The next time you’re tempted to run for governor in the next available state that may want a new one, do not pick California.
You might have thought the Golden State would be a good place to settle, and then run for the top spot in the upcoming recall election. Not so much. The state simply has too many people and too many special interest groups to please.
You’d do better to pick a small, recessive (spelled: q-u-i-e-t) state with nice issues that always stay the same. You don’t want too many unions, because they have trouble figuring out whose side they’re on when schools must re-open in a pandemic. But then you’d want fewer parents, too.
Californians seem more ornery than usual. There’s a move to recall Gov. Gavin Newsom. He rode atop a 65% approval rating. Then Newsom stumbled not once, but twice. First, he got caught in a swanky restaurant at a private party at a time everyone was being told to stay home. Partying Gov. is a symbol that sticks, is hard to erase, and is sure to spawn a few T-shirts. Second, he irritated many in a round of on-again, off-again indecision about how to implement the shutdowns that came in waves by industry and region after the pandemic struck last March.
The move to recall Newsom, 53, has chopped him down to size, but he has one key advantage: there isn’t a single soul who’s given a detectable chance of replacing him. California is effectively a one-party state from which Trumpists have largely evicted themselves. Yet as long as Trump has a hold on the Republican Party, the Trumpist tag will likely hang from whomever challenges Newsom. Even a dogcatcher in Orange County would have trouble in such an environment.
For now, it’s an anti-Newsom waiting game. Everyone polled, it seems prefers someone else, but names are in short supply, and anyone wearing a GOP button is a long shot. The recall just got certified, so no one formal opponent has appeared.
Gavin Newsom may get reelected because at the exact low point of his popularity, no one dares become visible anywhere near the electoral horizon. That would leave a last-minute opening for a very rich challenger on a lark. That last category is delightfully open to the imagination. It sounds like “The Candidate” all over again. (My only promise: you’ll lose).
Not that Newsom’s memoirs wouldn’t recall lots of lessons. The state’s color-coded COVID danger scale lacks a green entry because some feel California will never really return to “normal.” Newsom’s been rethinking that, and green is around the corner.
For a while, Newsom couldn’t get it right. Deciding which citizens had priority in the vaccination race is a game that produces no winners. Some choices tend to highlight certain regions at the expense of others, a no-no in state politics. So, Newsom was accused of backing a plan that would favor the Los Angeles area, which had been particularly gnawed through by the pandemic. He also soon fell into a never-safe zone between parents, pleading for in-person teaching for their kids, and teachers, worried about the health readiness of the schools.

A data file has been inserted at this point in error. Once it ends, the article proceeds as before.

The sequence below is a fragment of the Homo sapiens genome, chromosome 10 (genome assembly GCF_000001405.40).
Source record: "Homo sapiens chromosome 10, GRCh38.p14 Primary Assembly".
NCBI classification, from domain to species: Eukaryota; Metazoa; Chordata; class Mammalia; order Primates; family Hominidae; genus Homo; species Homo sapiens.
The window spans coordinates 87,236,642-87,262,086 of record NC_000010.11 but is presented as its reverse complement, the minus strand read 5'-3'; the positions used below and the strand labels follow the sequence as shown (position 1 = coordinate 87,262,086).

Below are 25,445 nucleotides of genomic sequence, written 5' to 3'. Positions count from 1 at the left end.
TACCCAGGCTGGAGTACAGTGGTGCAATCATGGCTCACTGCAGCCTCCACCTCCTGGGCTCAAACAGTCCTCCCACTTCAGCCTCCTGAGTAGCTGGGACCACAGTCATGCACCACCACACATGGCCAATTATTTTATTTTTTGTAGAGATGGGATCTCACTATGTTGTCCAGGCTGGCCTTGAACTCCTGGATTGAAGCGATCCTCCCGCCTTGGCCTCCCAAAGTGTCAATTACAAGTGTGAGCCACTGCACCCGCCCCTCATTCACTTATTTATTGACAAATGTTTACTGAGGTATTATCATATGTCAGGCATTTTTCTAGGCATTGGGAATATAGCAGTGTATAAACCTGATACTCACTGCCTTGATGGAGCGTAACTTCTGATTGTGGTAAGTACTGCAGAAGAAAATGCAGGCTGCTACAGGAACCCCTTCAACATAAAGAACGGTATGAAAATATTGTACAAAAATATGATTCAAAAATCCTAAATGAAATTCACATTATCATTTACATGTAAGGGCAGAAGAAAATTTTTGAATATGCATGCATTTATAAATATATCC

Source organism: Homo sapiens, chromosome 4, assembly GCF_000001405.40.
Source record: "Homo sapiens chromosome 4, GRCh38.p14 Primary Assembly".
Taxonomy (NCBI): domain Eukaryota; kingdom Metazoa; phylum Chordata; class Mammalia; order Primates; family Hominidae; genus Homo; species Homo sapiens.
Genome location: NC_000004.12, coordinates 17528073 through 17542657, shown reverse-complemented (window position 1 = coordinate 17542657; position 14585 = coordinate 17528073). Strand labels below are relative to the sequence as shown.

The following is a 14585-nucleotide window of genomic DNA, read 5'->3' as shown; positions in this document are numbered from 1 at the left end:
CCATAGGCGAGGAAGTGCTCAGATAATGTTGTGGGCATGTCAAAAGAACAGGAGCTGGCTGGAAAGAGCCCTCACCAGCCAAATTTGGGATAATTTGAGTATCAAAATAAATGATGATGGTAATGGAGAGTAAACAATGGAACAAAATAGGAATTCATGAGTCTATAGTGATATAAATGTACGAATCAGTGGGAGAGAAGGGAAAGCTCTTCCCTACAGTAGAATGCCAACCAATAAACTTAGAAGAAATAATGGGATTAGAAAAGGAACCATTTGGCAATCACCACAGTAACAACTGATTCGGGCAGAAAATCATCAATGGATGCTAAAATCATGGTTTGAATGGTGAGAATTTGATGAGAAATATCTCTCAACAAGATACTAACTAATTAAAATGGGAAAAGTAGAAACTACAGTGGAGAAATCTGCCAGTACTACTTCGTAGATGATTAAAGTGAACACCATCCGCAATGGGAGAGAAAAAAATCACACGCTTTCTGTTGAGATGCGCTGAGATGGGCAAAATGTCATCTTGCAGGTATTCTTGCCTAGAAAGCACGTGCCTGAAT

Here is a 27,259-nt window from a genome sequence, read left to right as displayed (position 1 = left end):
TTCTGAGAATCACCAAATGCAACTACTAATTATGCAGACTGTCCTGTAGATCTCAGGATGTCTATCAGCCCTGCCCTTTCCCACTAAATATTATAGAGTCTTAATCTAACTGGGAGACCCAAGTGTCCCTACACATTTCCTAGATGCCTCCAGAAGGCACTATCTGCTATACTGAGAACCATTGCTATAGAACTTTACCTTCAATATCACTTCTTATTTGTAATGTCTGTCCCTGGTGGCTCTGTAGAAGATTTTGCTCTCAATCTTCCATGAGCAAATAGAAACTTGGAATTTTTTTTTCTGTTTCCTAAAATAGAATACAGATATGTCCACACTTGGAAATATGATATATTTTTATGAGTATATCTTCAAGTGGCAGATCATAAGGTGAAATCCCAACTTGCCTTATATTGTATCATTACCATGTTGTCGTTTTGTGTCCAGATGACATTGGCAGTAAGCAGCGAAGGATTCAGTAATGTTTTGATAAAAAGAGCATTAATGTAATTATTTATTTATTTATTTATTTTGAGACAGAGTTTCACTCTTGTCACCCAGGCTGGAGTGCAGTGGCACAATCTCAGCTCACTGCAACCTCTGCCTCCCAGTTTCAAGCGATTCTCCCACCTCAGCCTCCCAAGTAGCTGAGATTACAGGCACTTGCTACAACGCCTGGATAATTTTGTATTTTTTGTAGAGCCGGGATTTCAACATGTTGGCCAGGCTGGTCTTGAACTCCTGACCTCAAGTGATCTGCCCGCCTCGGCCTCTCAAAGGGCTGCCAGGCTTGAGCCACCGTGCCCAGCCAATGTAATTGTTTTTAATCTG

California also falls into the category of states that have too much of everything, good and bad. The state is loaded with new wealth, coming off venture capital and high-tech industries. But it also has a stubbornly-high unemployment rate — one of the highest in the U.S.
The state’s voters appear to be sitting back and waiting. In one poll, 56% of voters preferred no recall at all. In other, 58% said they preferred “someone new.”
But the ranks of the “someone new’s” appear unappetizing. Many are Trump-linked Republicans. One is a law-enforcer from Northern California who favors “microchipping” immigrants. He claims the quote was in jest. Then why get quoted?
Among Californians, everyone feels a COVID split. Virtually everyone knows someone who’s making out in a pandemic-favored industry. But another friend lost his job or his business because of pandemic shut-downs, some blamed on Gov. Newsom.
A surge of vaccinations has picked up in the state, but a wide swath of people fear California is due for an inevitable new surge of infections.
There’s only one set of shoes more fearsome than Gov. Newsom’s at this moment: those of his opponent. They are still unfilled now — which is exactly the problem.
The writer (firstname.lastname@example.org) is founder of the Aspen Daily News (and a pair of California dailies) and his column appears here on Sundays.